Facility Improves Patients' Pain Management

HealthLeaders Media Staff, December 17, 2009

There are various ways pain can be measured by hospital staff members, depending on the organization.

At Altru Health System (AHS) in Grand Forks, ND, the patient receives a comprehensive initial pain assessment upon admission. Then every shift thereafter, an ongoing pain assessment is completed.

To ensure that pain assessment and reassessment were happening in patient documents, AHS conducted monthly chart audits.

The data—collected from these monthly chart audits for the Joint Commission Provision of Care standards—revealed low compliance with the need for timely documentation of pain reassessment.

The Pain Management Committee at AHS began revisions of the pain assessment policy after recommendations for policy revisions from Patricia Pejakovich, RN, BSN, MPA, CPHQ, CSHA, senior consultant with The Greeley Company, a division of HCPro Inc., in Marblehead, MA, and Janelle Holth, RN BSN, AHS' regulatory compliance coordinator.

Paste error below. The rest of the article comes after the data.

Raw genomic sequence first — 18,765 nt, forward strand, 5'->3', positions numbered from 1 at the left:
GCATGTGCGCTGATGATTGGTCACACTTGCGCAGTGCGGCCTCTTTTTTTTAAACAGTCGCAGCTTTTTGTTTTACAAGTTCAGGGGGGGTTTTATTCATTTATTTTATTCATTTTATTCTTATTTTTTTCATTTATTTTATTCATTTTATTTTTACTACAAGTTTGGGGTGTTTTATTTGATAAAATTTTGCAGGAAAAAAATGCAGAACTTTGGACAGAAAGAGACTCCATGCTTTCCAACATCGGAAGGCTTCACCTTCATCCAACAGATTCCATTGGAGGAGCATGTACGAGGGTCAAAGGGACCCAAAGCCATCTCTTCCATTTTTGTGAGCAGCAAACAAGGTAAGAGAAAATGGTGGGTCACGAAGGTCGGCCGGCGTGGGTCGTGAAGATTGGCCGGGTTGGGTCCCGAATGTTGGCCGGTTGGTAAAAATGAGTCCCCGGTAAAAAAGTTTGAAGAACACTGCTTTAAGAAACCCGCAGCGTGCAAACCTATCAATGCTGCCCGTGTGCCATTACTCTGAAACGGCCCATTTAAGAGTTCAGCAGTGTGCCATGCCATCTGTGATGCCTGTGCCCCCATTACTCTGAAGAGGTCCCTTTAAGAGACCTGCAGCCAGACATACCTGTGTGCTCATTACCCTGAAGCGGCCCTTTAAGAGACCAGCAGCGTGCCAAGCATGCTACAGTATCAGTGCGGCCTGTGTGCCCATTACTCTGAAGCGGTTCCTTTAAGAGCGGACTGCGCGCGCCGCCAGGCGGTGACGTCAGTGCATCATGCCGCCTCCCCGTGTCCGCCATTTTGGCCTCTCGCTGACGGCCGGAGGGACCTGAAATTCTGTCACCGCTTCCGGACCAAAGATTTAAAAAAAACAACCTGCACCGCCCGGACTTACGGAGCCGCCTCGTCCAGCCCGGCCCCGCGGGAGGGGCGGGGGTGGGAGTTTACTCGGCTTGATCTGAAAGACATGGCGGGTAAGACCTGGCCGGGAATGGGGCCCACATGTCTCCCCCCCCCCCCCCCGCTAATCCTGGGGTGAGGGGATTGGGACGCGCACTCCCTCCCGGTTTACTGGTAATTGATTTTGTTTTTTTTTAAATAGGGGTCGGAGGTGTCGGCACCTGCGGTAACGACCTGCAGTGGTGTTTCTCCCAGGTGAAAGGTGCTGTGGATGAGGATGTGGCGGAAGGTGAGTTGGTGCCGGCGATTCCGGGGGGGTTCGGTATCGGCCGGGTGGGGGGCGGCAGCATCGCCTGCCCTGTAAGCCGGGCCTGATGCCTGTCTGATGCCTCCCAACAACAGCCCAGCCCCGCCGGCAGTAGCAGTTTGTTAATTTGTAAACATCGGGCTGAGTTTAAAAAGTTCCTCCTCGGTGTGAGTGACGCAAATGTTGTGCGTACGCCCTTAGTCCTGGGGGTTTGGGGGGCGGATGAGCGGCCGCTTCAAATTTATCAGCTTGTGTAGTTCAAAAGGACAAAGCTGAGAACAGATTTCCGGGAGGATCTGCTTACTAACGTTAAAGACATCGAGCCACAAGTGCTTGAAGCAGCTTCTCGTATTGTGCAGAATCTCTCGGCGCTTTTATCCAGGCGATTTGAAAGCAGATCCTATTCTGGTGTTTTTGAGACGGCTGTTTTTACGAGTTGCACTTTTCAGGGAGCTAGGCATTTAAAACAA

Reassessment for time and policy

Chart audit data indicated that the reassessment for inpatients was occurring, but not documented within the timelines written in the pain assessment policy.

"For example, if a nurse gave a patient medication through an IV, which is supposed to be reassessed within a half hour, it was not happening within that timeframe," says Holth.

AHS has electronic medical records, so even though the nurse was able to reassess the pain timely and document before the end of their shift, the reassessments were not making it back into the records within the required time.

The location of the computers was another complication added to the documentation of pain reassessment within the timelines.

The computers are located in the hallways and not at the bedside, which adds steps to the flow of work processes.

With discussion and clarification of the requirements, the timeliness for reassessment was removed from the policy. This allowed the nursing staff to focus on pain management for the patient, without interrupting the care for the patient.

The nursing staff was also able to reference the time pain was reassessed within their documentation before the end of their shift.

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